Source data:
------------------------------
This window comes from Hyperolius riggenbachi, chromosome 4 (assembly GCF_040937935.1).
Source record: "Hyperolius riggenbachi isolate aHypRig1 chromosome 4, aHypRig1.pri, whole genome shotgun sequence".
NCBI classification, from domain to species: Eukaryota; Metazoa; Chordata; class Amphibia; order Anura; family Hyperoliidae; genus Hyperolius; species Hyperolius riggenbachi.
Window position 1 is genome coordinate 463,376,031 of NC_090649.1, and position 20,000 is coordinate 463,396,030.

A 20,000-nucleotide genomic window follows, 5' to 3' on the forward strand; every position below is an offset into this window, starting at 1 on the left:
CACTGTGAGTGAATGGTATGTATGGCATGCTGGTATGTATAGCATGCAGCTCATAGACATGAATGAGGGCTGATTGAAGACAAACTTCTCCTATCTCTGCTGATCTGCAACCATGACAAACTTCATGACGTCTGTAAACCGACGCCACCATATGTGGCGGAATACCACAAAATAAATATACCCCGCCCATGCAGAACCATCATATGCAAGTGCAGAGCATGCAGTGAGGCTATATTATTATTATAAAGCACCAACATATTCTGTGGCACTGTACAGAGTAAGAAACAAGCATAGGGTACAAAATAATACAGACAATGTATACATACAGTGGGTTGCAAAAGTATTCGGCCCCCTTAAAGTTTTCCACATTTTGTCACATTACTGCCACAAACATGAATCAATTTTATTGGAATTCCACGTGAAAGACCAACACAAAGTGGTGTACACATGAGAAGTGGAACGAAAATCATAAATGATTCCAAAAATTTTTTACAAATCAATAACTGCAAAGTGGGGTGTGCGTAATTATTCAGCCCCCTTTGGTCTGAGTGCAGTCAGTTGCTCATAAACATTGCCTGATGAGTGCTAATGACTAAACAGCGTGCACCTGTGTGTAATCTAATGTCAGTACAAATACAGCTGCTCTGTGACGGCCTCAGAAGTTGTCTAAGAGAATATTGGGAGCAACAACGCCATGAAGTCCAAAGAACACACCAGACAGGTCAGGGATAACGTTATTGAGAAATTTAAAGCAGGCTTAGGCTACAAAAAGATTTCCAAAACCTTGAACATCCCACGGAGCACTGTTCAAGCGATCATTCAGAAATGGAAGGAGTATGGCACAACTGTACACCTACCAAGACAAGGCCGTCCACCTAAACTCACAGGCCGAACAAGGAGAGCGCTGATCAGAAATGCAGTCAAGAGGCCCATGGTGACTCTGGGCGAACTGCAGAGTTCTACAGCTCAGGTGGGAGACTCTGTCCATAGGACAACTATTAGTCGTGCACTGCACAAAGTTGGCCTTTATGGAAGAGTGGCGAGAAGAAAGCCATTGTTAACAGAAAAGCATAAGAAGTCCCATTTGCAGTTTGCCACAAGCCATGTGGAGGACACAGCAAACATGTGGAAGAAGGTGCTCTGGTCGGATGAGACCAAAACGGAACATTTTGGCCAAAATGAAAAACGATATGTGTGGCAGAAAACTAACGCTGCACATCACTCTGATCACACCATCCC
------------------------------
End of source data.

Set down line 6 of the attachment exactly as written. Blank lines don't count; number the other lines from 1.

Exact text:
CACTGTGAGTGAATGGTATGTATGGCATGCTGGTATGTATAGCATGCAGCTCATAGACATGAATGAGGGCTGATTGAAGACAAACTTCTCCTATCTCTGCTGATCTGCAACCATGACAAACTTCATGACGTCTGTAAACCGACGCCACCATATGTGGCGGAATACCACAAAATAAATATACCCCGCCCATGCAGAACCATCATATGCAAGTGCAGAGCATGCAGTGAGGCTATATTATTATTATAAAGCACCAACATATTCTGTGGCACTGTACAGAGTAAGAAACAAGCATAGGGTACAAAATAATACAGACAATGTATACATACAGTGGGTTGCAAAAGTATTCGGCCCCCTTAAAGTTTTCCACATTTTGTCACATTACTGCCACAAACATGAATCAATTTTATTGGAATTCCACGTGAAAGACCAACACAAAGTGGTGTACACATGAGAAGTGGAACGAAAATCATAAATGATTCCAAAAATTTTTTACAAATCAATAACTGCAAAGTGGGGTGTGCGTAATTATTCAGCCCCCTTTGGTCTGAGTGCAGTCAGTTGCTCATAAACATTGCCTGATGAGTGCTAATGACTAAACAGCGTGCACCTGTGTGTAATCTAATGTCAGTACAAATACAGCTGCTCTGTGACGGCCTCAGAAGTTGTCTAAGAGAATATTGGGAGCAACAACGCCATGAAGTCCAAAGAACACACCAGACAGGTCAGGGATAACGTTATTGAGAAATTTAAAGCAGGCTTAGGCTACAAAAAGATTTCCAAAACCTTGAACATCCCACGGAGCACTGTTCAAGCGATCATTCAGAAATGGAAGGAGTATGGCACAACTGTACACCTACCAAGACAAGGCCGTCCACCTAAACTCACAGGCCGAACAAGGAGAGCGCTGATCAGAAATGCAGTCAAGAGGCCCATGGTGACTCTGGGCGAACTGCAGAGTTCTACAGCTCAGGTGGGAGACTCTGTCCATAGGACAACTATTAGTCGTGCACTGCACAAAGTTGGCCTTTATGGAAGAGTGGCGAGAAGAAAGCCATTGTTAACAGAAAAGCATAAGAAGTCCCATTTGCAGTTTGCCACAAGCCATGTGGAGGACACAGCAAACATGTGGAAGAAGGTGCTCTGGTCGGATGAGACCAAAACGGAACATTTTGGCCAAAATGAAAAACGATATGTGTGGCAGAAAACTAACGCTGCACATCACTCTGATCACACCATCCC